Maximizing load/unload performance by optimizing gpfdist performance

posted Aug 25, 2014, 12:14 PM by Sachchida Ojha   [ updated Mar 8, 2017, 11:37 AM ]
Gpfdist is a file server program using a HTTP protocol that serves files in parallel and provides the best performance when loading or unloading data in Greenplum database. Primary segments access external files in parallel when using gpfdist up to the value of gp_external_max_segments GUC. 

In general, when optimizing gpfdist performance, maximize the parallelism as the number of segments increases. Spread the data evenly across as many nodes as possible. Split very large data files into equal parts and spread the data across as many file systems as possible. Run two gpfdist‘s per file system. Gpfdist tends to be CPU bound on the segment nodes when loading, but for example, if there are 8 racks of segment nodes, there is lot of available CPU on the segment side so you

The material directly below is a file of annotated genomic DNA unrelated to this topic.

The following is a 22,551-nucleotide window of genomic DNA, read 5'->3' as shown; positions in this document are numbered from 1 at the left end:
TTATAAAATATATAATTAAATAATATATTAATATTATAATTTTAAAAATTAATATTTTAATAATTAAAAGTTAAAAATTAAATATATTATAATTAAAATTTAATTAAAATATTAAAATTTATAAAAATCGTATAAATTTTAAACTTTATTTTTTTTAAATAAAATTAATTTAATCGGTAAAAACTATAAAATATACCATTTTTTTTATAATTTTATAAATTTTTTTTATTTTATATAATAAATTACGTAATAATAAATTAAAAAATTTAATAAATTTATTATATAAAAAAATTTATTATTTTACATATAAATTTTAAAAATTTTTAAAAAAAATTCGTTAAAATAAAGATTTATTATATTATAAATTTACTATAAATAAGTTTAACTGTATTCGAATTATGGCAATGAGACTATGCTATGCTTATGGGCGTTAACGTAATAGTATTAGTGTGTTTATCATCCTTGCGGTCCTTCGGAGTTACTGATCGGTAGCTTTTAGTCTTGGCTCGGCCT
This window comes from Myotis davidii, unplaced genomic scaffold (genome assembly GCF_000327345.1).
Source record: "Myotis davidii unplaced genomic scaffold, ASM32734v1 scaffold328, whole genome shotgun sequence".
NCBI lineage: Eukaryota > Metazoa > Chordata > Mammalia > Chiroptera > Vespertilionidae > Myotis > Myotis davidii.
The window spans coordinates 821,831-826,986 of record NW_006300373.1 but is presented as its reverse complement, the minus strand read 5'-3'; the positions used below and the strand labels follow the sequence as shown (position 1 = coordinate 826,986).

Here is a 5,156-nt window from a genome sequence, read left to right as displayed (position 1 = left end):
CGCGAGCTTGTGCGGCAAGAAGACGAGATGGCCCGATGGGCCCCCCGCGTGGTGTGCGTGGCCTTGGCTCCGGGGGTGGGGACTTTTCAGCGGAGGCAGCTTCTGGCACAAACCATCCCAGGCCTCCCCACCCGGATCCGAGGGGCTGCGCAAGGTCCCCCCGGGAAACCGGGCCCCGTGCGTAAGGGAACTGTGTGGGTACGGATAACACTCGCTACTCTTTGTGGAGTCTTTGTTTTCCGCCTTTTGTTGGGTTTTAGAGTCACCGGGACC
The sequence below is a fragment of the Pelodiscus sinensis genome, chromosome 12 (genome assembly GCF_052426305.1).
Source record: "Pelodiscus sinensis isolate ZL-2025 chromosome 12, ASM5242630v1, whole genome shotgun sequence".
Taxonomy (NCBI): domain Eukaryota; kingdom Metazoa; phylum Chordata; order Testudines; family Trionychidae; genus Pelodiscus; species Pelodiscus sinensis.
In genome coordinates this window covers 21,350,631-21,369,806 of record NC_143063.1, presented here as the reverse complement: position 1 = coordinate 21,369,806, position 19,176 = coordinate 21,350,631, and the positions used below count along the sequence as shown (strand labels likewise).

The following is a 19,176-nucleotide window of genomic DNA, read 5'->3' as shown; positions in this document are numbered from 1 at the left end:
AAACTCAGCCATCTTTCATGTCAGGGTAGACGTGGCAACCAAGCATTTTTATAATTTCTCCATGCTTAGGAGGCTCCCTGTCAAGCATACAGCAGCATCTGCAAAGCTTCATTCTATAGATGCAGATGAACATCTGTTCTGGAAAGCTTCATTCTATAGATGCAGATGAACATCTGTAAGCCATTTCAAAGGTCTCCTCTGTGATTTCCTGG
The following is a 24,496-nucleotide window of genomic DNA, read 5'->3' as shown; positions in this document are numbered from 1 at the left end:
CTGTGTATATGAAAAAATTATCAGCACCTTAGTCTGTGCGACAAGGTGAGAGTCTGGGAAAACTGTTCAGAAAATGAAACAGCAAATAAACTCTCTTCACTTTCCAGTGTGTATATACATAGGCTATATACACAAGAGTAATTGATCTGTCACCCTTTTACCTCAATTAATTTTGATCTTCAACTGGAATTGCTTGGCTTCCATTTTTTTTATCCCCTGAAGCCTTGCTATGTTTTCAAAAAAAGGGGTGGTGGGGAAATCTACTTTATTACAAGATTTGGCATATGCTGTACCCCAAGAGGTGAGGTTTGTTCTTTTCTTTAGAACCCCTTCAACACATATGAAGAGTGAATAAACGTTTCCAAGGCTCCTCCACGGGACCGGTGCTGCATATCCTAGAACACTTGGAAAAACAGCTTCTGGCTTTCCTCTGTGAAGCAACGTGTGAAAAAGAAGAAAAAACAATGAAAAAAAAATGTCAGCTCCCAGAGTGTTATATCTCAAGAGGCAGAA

can drive more gpfdist processes. Run gpfdist on as many interfaces as possible (and be aware of bonded NICs and be sure to start enough gpfdist’s to work them). It is important to keep the work even across all these resources. In an MPP shared nothing environment, the load is as fast as the slowest node. Skew in the load file layout will cause the overall load to bottleneck on that resource.
gp_external_max_segs controls the number segments each gpfdist serves. The default is 64. Always keep gp_external_max_segs and the number of gpfdist processes and even factor (gp_external_max_segs divided by the # of gpfdist processes should have a 0 remainder). The way this works, for example if there are 12 segments and 4 gpfdist’s then the planner round robins the assignment as follows:

Seg 1 - gpfdist 1
Seg 2 - gpfdist 2
Seg 3 - gpfdist 3
Seg 4 - gpfdist 4
Seg 5 - gpfdist 1
Seg 6 - gpfdist 2
Seg 7 - gpfdist 3
Seg 8 - gpfdist 4
Seg 9 - gpfdist 1
Seg 10 - gpfdist 2
Seg 11 - gpfdist 3
Seg 12 - gpfdist 4

Remember to drop indexes before loading into existing tables and re-create the index after loading. Creating an index on pre-existing data is faster than updating it incrementally as each row is loaded. Always run ANALYZE after loading and if the load significantly alters the table data run VACUUM ANALYZE. Disable automatic statistics collection during loading by setting the gp_autostats_mode GUC to NONE. 

Run VACUUM after load errors to recover space.
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